SAN JOSE, Calif. — Intel reported record third-quarter revenue of $14.7 billion and said it expects revenue to rise about $100 million in its next quarter. The news shows that fears sparked by Microchip's CEO of a broad industry downturn appear unfounded.
Microchip, often seen as an industry bellwether, triggered alarm late last week when it said its net quarterly sales would be about 3% below its expectations. Microchip's CEO predicted an industry downturn, sending many tech stock prices down, including Intel's.
Microchip blamed the downturn on a slowdown in China and a buildup in inventory in the distribution channel. In a call with financial analysts, Intel’s CFO Stacy Smith was asked about the Microchip report.
“We’re watching the markets all the time. Did we do a triple check after Microchip? We did and we’re not seeing anything unusual out there,” he said.
Intel reported third-quarter revenue of $14.6 billion, up 5% from the second quarter and 8% from the same quarter last year. Net income rose 19% from the second quarter and 12% from the same period last year to $3.3 billion.
"We are pleased by the progress the company is making," Intel CEO Brian Krzanich said in a press release. "We achieved our best-ever revenue and strong profits in the third quarter. There is more to do, but our results give us confidence that we're successfully executing to our strategy of extending our products across a broad range of exciting new markets."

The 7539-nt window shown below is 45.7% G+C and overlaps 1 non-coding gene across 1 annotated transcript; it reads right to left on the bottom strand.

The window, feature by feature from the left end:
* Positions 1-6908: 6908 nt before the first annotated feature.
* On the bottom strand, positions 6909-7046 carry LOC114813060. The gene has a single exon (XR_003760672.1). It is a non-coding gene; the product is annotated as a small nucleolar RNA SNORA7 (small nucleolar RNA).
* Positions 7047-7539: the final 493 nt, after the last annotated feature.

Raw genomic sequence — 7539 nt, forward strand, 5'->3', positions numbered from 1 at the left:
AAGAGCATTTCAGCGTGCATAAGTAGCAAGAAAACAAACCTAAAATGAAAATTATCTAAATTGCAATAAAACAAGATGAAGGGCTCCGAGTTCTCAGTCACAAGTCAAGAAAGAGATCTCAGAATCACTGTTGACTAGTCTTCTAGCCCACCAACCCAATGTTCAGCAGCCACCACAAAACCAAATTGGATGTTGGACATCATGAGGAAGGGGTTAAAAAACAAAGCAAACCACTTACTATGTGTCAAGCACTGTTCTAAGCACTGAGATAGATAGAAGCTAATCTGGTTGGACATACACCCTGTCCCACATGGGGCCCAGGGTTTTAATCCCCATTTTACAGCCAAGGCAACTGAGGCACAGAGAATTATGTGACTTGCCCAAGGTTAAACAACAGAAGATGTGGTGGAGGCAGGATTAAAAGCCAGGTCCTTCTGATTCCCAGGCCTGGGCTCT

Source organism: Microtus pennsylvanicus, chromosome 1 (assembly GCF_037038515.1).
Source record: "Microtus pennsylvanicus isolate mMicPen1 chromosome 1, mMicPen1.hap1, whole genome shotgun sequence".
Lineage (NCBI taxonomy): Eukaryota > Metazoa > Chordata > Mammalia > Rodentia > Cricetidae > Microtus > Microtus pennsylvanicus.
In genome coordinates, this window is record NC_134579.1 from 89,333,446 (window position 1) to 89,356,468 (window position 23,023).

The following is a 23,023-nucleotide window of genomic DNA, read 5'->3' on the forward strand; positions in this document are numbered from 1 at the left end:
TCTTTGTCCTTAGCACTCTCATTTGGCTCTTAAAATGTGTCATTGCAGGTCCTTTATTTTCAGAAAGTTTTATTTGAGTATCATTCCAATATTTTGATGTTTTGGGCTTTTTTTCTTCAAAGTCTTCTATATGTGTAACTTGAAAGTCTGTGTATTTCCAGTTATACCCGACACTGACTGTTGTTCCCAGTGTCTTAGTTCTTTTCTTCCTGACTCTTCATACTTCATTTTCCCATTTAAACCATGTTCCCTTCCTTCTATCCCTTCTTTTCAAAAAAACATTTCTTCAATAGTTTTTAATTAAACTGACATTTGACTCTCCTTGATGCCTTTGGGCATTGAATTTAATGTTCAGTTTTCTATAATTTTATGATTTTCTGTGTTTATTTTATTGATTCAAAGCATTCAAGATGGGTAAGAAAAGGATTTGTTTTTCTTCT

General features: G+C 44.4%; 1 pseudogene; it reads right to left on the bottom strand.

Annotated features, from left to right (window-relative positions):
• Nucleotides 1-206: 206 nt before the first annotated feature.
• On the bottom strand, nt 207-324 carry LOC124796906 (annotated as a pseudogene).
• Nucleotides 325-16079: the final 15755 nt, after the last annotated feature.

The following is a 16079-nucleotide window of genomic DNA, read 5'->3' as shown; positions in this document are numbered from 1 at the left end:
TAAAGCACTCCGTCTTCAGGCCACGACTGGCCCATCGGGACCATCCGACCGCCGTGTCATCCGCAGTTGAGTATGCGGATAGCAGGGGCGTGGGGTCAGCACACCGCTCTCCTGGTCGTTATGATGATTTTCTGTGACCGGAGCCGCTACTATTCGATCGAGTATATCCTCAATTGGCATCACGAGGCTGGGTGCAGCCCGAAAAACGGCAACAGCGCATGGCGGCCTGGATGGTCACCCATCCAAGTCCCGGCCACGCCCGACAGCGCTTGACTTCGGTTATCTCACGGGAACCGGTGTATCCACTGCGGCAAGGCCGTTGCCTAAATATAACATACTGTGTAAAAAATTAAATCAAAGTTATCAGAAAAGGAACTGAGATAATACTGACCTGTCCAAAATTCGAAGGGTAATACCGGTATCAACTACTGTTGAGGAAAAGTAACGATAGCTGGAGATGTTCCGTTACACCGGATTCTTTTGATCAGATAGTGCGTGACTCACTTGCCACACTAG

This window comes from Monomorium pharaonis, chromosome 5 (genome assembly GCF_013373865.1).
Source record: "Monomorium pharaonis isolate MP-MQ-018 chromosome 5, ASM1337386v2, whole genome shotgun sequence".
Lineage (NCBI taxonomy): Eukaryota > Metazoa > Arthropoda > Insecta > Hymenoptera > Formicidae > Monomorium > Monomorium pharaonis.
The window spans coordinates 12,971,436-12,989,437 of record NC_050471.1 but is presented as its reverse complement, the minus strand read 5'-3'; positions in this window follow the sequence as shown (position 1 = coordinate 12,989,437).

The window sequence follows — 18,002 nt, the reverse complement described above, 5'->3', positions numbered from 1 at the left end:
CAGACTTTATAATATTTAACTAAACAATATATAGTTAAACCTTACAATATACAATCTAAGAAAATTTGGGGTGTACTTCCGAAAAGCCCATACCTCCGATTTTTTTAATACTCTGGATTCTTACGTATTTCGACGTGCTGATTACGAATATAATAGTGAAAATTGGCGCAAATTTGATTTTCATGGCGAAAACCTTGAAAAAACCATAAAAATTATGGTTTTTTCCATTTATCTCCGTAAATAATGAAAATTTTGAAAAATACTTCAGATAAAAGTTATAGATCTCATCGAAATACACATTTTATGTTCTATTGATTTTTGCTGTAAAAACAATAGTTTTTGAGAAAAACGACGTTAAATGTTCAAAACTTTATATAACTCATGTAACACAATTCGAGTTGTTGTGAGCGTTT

Intel listed several key trends for the quarter:
- PC group revenue was $9.2 billion, up 6% from the second quarter and 9% from a year earlier.
- Server group revenue was $3.7 billion, up 5% from the second quarter and 16% from a year earlier.
- The new Internet of Things group recorded revenue of $530 million, down 2 percent from the second quarter but up 14% from a year earlier.
On the analyst call, Intel said it doesn’t expect it’s mobile and communications group to be profitable in 2015, but it is making progress toward that goal. Some of its current products are sold at a loss but future versions such as the Sofia chip sets will narrow those losses, Smith said.
The 3G version of Sofia co-developed with China's Rockchip is running in the labs, starting validation and on track to ship before the end of the year, said Krzanich on the analyst call.
Both the partnerships with Rockchip and with China’s Spreadtrum are “focused on Sofia” making products that are “designed by people in that ecosystem and very cost efficient,” he said.
Intel fielded many questions about its growth in PCs which it attributed to market share gains, better inventory management and other factors. Executives made it clear they still see the overall PC market as flat this year and long term with “stability in the U.S. and softness in China and South America,” Krzanich said.
Speaking on process technology, Krzanich noted that in the quarter “14nm yields improved meaningfully but we remain behind where we expected to be.”
Smith said the quarter also saw “the front edge of start-up costs associated with 10nm right in line with the historical trend.”
— Rick Merritt, Silicon Valley Bureau Chief, EE Times